Deutsche Bank AG plans to raise as much as 1.8 billion euros ($2.2 billion) in an initial public offering of its asset-management unit, a key pillar of the German lender’s turnaround strategy.
The offering values the asset manager at as much as 7.2 billion euros, a valuation that would align it with its bigger peer Amundi SA. Nippon Life Insurance Co. agreed to acquire a 5 percent stake in DWS in the IPO at the issue price that will be set between 30 euros to 36 euros a share, Deutsche Bank said in a statement.
A successful offering of DWS after a surge in market volatility would mark an important achievement for Deutsche Bank Chief Executive Officer John Cryan, who proposed the sale a year ago to help bolster the lender’s capital. The unit — headed by Nicolas Moreau — will also gain more independence and flexibility for acquisitions at a time when firms are under pressure to expand.
If priced in the top half of the range, DWS would achieve a similar valuation to French asset manager Amundi SA, which has about double DWS’s assets. Companies typically sell shares at a discount to their target valuation to lure buyers.
“I had expected a target valuation of up to 8 billion euros so the given range is not very ambitious,” said Ulf Moritzen, an portfolio manager at Aramea Asset Management with 3.5 billion euros under management, including Deutsche Bank stock. “But I expect positive news flow after the IPO and would buy into it up to a valuation of as much as 7 billion euros.”
Attractions of DWS include its diversified portfolio across many asset classes and global scale, Barclays Plc analyst Daniel Garrod wrote in a client note in late February. A return to net money outflows and failure to cut costs are major risks to the business, he said.
The unit has also had a mixed performance across regions. While assets under management in Germany have been increasing, with a particularly strong jump in the second quarter of last year, its US funds have yet to recover from the massive outflows suffered in 2016.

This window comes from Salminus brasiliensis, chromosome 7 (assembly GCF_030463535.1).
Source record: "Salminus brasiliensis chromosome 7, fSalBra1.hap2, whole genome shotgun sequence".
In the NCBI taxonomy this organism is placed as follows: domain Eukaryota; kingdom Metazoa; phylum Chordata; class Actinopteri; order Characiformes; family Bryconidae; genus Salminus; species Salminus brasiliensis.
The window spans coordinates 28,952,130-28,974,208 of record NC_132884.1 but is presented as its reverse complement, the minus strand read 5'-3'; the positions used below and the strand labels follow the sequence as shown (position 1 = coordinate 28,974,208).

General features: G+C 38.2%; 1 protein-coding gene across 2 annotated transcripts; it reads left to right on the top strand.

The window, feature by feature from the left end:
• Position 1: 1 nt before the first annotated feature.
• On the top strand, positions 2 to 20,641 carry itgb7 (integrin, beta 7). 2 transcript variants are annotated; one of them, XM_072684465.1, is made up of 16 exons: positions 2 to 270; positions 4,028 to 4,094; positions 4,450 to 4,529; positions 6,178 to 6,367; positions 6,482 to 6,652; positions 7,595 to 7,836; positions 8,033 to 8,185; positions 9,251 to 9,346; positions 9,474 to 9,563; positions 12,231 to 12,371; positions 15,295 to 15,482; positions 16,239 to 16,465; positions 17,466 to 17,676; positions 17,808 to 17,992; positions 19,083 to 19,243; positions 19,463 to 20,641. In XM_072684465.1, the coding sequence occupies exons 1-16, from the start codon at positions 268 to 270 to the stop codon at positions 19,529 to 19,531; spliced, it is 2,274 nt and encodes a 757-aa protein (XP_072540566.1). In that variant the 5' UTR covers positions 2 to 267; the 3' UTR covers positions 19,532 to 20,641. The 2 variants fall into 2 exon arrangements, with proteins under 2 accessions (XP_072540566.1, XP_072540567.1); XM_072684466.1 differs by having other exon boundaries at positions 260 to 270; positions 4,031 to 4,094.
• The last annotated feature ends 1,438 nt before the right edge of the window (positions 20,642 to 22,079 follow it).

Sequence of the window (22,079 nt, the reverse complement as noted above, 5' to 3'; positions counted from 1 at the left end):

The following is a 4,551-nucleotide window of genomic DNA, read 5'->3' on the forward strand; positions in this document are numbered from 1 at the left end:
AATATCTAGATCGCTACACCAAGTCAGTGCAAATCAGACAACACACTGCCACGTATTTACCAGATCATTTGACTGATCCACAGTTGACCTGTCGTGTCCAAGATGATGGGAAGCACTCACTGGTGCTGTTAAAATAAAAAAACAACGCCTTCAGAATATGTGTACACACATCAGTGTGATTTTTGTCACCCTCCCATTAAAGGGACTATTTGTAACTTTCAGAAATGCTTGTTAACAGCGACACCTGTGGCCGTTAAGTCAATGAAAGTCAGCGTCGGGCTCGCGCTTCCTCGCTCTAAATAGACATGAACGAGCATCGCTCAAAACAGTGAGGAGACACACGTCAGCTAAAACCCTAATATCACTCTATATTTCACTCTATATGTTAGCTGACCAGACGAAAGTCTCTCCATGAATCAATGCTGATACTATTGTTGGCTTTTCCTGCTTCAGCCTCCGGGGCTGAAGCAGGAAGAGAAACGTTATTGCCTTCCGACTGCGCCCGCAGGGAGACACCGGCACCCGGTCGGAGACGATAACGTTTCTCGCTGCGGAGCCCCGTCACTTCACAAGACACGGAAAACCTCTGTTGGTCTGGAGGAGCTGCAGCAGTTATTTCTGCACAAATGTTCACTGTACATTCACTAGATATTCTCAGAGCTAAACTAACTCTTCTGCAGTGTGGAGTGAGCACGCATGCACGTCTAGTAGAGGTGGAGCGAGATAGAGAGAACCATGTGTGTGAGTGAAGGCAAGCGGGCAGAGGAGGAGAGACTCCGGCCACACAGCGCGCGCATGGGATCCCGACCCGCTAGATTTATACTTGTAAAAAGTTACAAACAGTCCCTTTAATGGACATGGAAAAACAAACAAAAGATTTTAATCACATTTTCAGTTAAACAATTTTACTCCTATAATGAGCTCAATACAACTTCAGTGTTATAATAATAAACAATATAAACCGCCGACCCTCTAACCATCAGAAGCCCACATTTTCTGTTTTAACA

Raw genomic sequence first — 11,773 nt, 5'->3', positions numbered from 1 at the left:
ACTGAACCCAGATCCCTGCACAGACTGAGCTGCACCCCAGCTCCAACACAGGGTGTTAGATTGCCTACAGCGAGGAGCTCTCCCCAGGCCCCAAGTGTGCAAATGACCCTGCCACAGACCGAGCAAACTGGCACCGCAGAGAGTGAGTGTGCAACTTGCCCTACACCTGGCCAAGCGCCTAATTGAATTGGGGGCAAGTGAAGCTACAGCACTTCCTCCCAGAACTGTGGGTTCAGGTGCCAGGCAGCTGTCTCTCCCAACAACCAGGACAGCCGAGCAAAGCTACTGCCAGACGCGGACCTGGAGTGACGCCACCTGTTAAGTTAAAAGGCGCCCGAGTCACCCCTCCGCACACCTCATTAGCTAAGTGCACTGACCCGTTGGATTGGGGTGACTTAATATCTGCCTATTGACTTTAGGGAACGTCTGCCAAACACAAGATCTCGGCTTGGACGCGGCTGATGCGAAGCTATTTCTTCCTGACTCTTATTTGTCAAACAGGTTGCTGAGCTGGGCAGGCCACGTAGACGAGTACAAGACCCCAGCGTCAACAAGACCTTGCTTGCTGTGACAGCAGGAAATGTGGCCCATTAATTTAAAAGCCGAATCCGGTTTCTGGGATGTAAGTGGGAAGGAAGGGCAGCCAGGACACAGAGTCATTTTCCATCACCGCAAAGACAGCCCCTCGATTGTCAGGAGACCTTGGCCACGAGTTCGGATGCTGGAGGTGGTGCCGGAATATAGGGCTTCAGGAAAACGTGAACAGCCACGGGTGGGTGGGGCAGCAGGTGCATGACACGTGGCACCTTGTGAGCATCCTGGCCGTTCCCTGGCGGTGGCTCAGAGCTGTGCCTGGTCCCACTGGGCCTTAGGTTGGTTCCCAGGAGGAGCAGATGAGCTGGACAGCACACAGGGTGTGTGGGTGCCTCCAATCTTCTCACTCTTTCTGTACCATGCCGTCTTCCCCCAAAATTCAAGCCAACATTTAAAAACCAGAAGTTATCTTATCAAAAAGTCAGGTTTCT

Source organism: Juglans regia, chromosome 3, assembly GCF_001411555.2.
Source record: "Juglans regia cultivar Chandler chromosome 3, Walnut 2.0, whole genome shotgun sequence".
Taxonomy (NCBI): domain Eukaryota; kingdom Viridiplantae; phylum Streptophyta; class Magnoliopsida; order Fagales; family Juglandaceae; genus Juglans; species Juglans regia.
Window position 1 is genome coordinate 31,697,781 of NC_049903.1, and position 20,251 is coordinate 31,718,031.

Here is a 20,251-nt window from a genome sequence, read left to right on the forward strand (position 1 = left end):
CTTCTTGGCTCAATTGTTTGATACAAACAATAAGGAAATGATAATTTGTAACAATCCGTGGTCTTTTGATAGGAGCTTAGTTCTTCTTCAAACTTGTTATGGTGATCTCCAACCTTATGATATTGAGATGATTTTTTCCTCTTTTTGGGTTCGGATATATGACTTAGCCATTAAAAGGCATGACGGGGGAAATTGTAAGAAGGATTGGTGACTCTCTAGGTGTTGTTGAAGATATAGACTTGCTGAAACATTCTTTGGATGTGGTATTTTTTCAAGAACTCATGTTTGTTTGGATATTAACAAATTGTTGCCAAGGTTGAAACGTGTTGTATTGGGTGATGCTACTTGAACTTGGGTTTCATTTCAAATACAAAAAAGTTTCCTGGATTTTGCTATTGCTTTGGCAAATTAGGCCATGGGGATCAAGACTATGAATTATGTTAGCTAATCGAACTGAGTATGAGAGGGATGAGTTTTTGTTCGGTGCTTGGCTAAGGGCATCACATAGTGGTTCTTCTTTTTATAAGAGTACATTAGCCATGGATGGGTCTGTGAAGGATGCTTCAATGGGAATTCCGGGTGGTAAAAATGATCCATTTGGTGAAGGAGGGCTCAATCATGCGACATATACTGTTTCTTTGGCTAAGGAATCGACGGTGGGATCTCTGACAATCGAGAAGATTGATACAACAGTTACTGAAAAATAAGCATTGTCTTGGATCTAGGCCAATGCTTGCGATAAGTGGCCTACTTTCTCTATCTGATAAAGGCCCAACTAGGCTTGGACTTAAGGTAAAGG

DWS said it will enter into a strategic partnership with Nippon Life that will see the Deutsche Bank subsidiary manage some assets for the Japanese insurer. It will also involve joint product development and “opportunities for distribution,” according to the statement.
Shares of Deutsche Bank climbed about 1 percent in Frankfurt trading to 13.16 euros as of 11:17 a.m. The stock is the second-worst performer this year on the 42-member Bloo-mberg Europe 500 Banks and Financial Services Index, with a decline of about 17 percent. DWS has a 30-percent stake in a Chinese joint venture, Harvest Fund Management Co. Ltd, but can’t consolidate the company’s more than $100 billion in assets under management because it only has a minority stake.
Deutsche Bank tried to sell much of the asset management unit in 2012, but stopped when it couldn’t get enough money. Now the business is targeting net inflows of 3 percent to 5 percent of assets a year, a number that may be difficult to reach after several key funds saw recent outflows,
according to Autonomous Research.